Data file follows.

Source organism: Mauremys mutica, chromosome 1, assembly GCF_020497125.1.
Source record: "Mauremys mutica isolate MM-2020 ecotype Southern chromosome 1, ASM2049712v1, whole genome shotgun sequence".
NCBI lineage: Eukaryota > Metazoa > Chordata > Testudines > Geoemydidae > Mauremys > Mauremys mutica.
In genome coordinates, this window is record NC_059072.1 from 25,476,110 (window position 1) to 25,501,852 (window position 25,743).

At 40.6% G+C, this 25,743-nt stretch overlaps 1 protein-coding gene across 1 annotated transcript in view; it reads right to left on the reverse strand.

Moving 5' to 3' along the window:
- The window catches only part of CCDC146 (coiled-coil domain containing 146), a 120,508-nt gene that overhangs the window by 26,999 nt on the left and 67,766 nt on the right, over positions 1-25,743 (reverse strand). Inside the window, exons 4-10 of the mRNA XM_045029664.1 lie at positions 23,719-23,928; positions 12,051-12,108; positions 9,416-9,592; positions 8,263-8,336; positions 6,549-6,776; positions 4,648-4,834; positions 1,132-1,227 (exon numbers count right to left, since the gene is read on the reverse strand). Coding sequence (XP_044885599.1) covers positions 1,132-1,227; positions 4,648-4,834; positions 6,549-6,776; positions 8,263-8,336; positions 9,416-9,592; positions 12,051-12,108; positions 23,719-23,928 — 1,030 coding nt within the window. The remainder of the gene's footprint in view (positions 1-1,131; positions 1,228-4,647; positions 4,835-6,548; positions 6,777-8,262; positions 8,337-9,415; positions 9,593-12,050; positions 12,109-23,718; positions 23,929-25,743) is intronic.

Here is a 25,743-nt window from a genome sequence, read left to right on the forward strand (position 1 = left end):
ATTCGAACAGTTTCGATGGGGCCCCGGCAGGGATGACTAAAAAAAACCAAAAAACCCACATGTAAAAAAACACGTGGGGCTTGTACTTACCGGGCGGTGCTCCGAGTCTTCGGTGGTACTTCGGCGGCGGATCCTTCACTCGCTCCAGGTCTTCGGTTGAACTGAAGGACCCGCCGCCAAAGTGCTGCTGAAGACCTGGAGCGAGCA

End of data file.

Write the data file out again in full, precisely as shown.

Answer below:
Source organism: Mauremys mutica, chromosome 1, assembly GCF_020497125.1.
Source record: "Mauremys mutica isolate MM-2020 ecotype Southern chromosome 1, ASM2049712v1, whole genome shotgun sequence".
NCBI lineage: Eukaryota > Metazoa > Chordata > Testudines > Geoemydidae > Mauremys > Mauremys mutica.
In genome coordinates, this window is record NC_059072.1 from 25,476,110 (window position 1) to 25,501,852 (window position 25,743).

At 40.6% G+C, this 25,743-nt stretch overlaps 1 protein-coding gene across 1 annotated transcript in view; it reads right to left on the reverse strand.

Moving 5' to 3' along the window:
- The window catches only part of CCDC146 (coiled-coil domain containing 146), a 120,508-nt gene that overhangs the window by 26,999 nt on the left and 67,766 nt on the right, over positions 1-25,743 (reverse strand). Inside the window, exons 4-10 of the mRNA XM_045029664.1 lie at positions 23,719-23,928; positions 12,051-12,108; positions 9,416-9,592; positions 8,263-8,336; positions 6,549-6,776; positions 4,648-4,834; positions 1,132-1,227 (exon numbers count right to left, since the gene is read on the reverse strand). Coding sequence (XP_044885599.1) covers positions 1,132-1,227; positions 4,648-4,834; positions 6,549-6,776; positions 8,263-8,336; positions 9,416-9,592; positions 12,051-12,108; positions 23,719-23,928 — 1,030 coding nt within the window. The remainder of the gene's footprint in view (positions 1-1,131; positions 1,228-4,647; positions 4,835-6,548; positions 6,777-8,262; positions 8,337-9,415; positions 9,593-12,050; positions 12,109-23,718; positions 23,929-25,743) is intronic.

Here is a 25,743-nt window from a genome sequence, read left to right on the forward strand (position 1 = left end):
ATTCGAACAGTTTCGATGGGGCCCCGGCAGGGATGACTAAAAAAAACCAAAAAACCCACATGTAAAAAAACACGTGGGGCTTGTACTTACCGGGCGGTGCTCCGAGTCTTCGGTGGTACTTCGGCGGCGGATCCTTCACTCGCTCCAGGTCTTCGGTTGAACTGAAGGACCCGCCGCCAAAGTGCTGCTGAAGACCTGGAGCGAGCA